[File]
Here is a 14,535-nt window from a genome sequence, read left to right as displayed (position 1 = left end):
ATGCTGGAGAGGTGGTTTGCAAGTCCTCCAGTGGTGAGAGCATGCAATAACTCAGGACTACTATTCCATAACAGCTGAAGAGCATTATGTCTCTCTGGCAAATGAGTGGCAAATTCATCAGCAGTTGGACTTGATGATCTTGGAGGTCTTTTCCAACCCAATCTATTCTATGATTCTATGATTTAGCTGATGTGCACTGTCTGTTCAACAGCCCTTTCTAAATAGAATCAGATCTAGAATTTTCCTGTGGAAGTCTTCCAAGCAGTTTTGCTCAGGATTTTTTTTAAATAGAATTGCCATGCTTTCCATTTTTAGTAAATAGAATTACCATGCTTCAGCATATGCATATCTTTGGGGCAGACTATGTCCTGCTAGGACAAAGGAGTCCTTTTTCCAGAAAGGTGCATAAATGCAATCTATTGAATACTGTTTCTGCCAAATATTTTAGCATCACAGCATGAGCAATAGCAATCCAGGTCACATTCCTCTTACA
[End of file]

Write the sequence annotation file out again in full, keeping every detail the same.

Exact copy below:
Here is a 14,535-nt window from a genome sequence, read left to right as displayed (position 1 = left end):
ATGCTGGAGAGGTGGTTTGCAAGTCCTCCAGTGGTGAGAGCATGCAATAACTCAGGACTACTATTCCATAACAGCTGAAGAGCATTATGTCTCTCTGGCAAATGAGTGGCAAATTCATCAGCAGTTGGACTTGATGATCTTGGAGGTCTTTTCCAACCCAATCTATTCTATGATTCTATGATTTAGCTGATGTGCACTGTCTGTTCAACAGCCCTTTCTAAATAGAATCAGATCTAGAATTTTCCTGTGGAAGTCTTCCAAGCAGTTTTGCTCAGGATTTTTTTTAAATAGAATTGCCATGCTTTCCATTTTTAGTAAATAGAATTACCATGCTTCAGCATATGCATATCTTTGGGGCAGACTATGTCCTGCTAGGACAAAGGAGTCCTTTTTCCAGAAAGGTGCATAAATGCAATCTATTGAATACTGTTTCTGCCAAATATTTTAGCATCACAGCATGAGCAATAGCAATCCAGGTCACATTCCTCTTACA